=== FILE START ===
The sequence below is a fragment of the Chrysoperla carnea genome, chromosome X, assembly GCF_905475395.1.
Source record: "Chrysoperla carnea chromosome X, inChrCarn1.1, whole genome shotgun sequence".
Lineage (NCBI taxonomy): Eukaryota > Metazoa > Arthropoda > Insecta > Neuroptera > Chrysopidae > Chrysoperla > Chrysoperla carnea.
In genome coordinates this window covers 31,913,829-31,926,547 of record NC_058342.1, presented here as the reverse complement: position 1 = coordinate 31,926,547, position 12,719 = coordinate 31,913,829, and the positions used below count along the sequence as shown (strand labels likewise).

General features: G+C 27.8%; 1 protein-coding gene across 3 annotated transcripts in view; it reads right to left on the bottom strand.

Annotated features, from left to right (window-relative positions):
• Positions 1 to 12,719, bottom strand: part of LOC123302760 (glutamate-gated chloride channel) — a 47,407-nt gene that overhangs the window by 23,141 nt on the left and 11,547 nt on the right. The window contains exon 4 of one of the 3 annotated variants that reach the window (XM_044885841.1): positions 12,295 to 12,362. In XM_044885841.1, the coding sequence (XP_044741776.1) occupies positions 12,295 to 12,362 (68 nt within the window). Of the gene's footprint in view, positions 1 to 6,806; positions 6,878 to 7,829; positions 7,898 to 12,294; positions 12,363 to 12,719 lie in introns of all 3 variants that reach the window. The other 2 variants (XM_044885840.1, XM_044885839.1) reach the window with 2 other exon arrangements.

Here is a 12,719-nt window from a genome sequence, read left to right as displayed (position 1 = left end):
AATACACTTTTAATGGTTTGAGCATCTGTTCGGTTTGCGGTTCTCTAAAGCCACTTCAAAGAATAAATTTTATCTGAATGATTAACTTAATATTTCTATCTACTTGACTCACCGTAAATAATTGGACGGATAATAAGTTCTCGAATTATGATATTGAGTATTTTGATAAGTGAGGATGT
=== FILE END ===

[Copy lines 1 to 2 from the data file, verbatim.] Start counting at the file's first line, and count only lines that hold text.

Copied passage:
The sequence below is a fragment of the Chrysoperla carnea genome, chromosome X, assembly GCF_905475395.1.
Source record: "Chrysoperla carnea chromosome X, inChrCarn1.1, whole genome shotgun sequence".